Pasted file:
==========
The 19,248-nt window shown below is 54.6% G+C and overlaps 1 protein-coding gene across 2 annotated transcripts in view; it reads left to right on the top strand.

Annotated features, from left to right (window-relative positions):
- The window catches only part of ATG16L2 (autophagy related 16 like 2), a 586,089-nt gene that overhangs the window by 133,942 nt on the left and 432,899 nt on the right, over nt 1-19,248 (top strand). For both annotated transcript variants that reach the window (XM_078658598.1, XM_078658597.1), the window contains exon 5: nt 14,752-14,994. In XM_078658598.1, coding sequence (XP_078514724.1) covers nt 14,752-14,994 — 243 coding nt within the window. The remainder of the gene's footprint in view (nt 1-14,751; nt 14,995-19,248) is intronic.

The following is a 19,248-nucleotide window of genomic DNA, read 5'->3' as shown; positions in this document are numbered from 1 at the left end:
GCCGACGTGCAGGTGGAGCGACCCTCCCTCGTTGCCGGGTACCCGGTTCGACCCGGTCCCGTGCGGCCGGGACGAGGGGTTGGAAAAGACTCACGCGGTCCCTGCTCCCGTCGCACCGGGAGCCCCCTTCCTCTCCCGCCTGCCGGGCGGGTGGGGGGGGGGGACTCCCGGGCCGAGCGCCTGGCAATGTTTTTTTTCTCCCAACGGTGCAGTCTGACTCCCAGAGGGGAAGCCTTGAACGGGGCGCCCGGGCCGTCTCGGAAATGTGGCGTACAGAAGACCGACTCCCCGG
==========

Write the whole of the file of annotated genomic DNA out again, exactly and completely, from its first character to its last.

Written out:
The 19,248-nt window shown below is 54.6% G+C and overlaps 1 protein-coding gene across 2 annotated transcripts in view; it reads left to right on the top strand.

Annotated features, from left to right (window-relative positions):
- The window catches only part of ATG16L2 (autophagy related 16 like 2), a 586,089-nt gene that overhangs the window by 133,942 nt on the left and 432,899 nt on the right, over nt 1-19,248 (top strand). For both annotated transcript variants that reach the window (XM_078658598.1, XM_078658597.1), the window contains exon 5: nt 14,752-14,994. In XM_078658598.1, coding sequence (XP_078514724.1) covers nt 14,752-14,994 — 243 coding nt within the window. The remainder of the gene's footprint in view (nt 1-14,751; nt 14,995-19,248) is intronic.

The following is a 19,248-nucleotide window of genomic DNA, read 5'->3' as shown; positions in this document are numbered from 1 at the left end:
GCCGACGTGCAGGTGGAGCGACCCTCCCTCGTTGCCGGGTACCCGGTTCGACCCGGTCCCGTGCGGCCGGGACGAGGGGTTGGAAAAGACTCACGCGGTCCCTGCTCCCGTCGCACCGGGAGCCCCCTTCCTCTCCCGCCTGCCGGGCGGGTGGGGGGGGGGGACTCCCGGGCCGAGCGCCTGGCAATGTTTTTTTTCTCCCAACGGTGCAGTCTGACTCCCAGAGGGGAAGCCTTGAACGGGGCGCCCGGGCCGTCTCGGAAATGTGGCGTACAGAAGACCGACTCCCCGG